Halitosis Posts: 2, Reputation: 1 New Member #1 Dec 28, 2011, 04:13 PM
If I have mg/L of Hardness (CaCO3) , can I calculate mg/L of Calcium?
I have 100 mg/L of CaCO3, can I calculate mg/L of Calcium? If so, what are the steps?
 Unknown008 Posts: 8,076, Reputation: 723 Uber Member #2 Dec 29, 2011, 02:42 AM
Do you mean calcium ions?

If there are 100 mg of CaCO3 in 1 litre of water, how many moles of CaCO3 are there in the water? Use the relative molecular weight of CaCO3.

When you get this, find the number of moles of Ca ions there would be in the water and multiply that amount of moles by the relative atomic mass of Ca.
 Halitosis Posts: 2, Reputation: 1 New Member #3 Jan 3, 2012, 09:37 AM
Thanks for your reply. Some friends at a chemistry lab sent me this that walks me through each step:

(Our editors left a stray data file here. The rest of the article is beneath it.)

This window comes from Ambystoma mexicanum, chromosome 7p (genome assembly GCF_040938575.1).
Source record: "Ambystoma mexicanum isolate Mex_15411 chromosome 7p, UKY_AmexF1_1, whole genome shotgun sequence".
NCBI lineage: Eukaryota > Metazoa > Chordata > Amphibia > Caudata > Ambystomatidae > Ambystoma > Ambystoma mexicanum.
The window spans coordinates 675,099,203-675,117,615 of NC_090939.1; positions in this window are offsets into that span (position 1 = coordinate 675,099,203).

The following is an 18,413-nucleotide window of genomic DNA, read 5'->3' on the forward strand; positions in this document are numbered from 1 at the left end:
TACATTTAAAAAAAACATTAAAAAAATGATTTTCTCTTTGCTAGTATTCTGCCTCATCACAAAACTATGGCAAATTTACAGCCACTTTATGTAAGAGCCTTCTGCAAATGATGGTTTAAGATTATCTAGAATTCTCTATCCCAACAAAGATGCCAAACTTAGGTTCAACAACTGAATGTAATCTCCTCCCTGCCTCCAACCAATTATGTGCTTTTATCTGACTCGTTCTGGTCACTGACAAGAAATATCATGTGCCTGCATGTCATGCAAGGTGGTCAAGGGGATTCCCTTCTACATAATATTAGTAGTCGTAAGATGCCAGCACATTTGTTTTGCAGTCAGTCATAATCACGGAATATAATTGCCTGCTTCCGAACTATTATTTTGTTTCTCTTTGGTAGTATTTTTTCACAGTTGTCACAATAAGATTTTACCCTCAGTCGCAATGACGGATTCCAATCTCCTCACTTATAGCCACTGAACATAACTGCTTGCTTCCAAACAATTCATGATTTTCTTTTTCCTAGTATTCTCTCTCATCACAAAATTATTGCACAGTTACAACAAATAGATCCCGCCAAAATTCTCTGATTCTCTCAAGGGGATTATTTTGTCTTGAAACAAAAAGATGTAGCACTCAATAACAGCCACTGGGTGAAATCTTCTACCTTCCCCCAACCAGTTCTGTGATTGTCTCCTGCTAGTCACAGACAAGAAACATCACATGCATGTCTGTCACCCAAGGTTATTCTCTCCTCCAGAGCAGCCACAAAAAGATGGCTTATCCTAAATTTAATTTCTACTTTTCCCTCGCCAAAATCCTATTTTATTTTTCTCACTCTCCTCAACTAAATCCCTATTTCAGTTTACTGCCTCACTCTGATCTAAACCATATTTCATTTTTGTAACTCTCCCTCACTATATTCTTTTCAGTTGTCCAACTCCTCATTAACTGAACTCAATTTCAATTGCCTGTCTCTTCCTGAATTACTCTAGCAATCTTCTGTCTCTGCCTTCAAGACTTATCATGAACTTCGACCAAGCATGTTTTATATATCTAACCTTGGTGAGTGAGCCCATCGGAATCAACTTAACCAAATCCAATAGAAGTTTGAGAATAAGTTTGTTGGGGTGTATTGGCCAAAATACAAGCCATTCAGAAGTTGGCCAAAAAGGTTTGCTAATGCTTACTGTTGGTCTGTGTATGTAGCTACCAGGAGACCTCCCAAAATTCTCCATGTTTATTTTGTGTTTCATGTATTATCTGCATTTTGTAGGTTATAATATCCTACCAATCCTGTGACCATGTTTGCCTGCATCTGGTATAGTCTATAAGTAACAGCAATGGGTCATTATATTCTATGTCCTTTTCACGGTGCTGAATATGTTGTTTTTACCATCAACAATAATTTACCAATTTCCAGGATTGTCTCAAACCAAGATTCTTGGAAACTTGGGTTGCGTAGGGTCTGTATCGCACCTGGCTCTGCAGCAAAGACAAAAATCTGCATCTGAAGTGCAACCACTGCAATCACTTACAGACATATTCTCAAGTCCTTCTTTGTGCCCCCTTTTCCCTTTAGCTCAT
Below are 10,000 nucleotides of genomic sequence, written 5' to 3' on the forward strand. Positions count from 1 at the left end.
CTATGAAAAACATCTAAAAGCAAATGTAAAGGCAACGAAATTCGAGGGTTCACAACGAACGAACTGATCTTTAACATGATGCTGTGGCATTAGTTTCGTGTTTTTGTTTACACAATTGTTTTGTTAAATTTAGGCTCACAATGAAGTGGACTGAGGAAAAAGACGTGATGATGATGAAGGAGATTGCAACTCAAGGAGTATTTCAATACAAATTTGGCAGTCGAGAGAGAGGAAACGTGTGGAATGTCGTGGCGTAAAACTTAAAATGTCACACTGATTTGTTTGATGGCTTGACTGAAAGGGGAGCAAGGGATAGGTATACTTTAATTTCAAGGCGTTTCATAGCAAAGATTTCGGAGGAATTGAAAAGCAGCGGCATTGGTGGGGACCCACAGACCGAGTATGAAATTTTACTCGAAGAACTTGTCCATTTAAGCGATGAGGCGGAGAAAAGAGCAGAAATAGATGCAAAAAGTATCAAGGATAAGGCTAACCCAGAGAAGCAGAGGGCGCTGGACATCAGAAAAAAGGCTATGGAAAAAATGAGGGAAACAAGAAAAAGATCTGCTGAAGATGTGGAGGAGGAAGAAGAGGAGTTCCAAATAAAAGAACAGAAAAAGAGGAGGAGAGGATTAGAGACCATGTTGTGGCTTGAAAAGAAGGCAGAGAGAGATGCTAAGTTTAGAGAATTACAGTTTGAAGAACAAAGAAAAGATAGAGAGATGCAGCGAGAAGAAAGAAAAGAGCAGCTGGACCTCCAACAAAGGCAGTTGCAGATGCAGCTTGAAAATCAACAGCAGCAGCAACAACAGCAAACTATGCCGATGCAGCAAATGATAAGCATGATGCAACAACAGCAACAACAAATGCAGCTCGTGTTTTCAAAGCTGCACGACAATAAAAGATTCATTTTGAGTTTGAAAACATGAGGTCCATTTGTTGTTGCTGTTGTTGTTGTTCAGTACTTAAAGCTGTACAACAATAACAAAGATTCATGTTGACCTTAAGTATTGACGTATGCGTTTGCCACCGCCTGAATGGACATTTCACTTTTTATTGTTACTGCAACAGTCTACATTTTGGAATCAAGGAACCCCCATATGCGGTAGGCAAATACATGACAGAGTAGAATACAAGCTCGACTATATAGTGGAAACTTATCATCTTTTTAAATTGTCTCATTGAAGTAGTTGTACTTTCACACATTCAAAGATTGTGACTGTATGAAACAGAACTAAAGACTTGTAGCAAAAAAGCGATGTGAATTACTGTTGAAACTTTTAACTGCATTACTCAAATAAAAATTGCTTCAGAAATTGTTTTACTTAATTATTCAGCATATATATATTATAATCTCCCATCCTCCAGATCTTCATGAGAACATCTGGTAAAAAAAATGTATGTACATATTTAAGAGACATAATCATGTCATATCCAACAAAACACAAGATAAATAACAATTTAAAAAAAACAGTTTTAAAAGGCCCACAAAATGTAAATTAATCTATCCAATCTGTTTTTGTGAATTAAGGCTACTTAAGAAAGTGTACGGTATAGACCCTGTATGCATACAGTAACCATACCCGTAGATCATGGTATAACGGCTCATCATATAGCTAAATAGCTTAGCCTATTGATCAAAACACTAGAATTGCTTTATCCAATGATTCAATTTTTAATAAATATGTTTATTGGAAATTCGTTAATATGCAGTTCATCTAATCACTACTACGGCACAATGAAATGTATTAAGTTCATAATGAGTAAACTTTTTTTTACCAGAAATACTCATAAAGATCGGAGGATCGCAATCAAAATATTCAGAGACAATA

Total hardness is defined as the sum of the calcium and magnesium cation concentrations, expressed as an equivalent weight of calcium carbonate in mg/L:
Total Hardness as CaCO3 = (Ca Hardness as CaCO3) + (Mg Hardness as CaCO3)

Ca Hardness as CaCO3 = (concentration of Ca ion) x [(Molar Mass of CaCO3)/ (Molar Mass of Ca)]

(Molar Mass of CaCO3)/ (Molar Mass of Ca) = (40.08 + 12.011 + (3x16)) / (40.08) = 2.497

Therefore,
Ca Hardness as CaCO3 = (concentration of Ca ion) x (2.497)
or
concentration of Ca ion = (Ca Hardness as CaCO3) / 2.497

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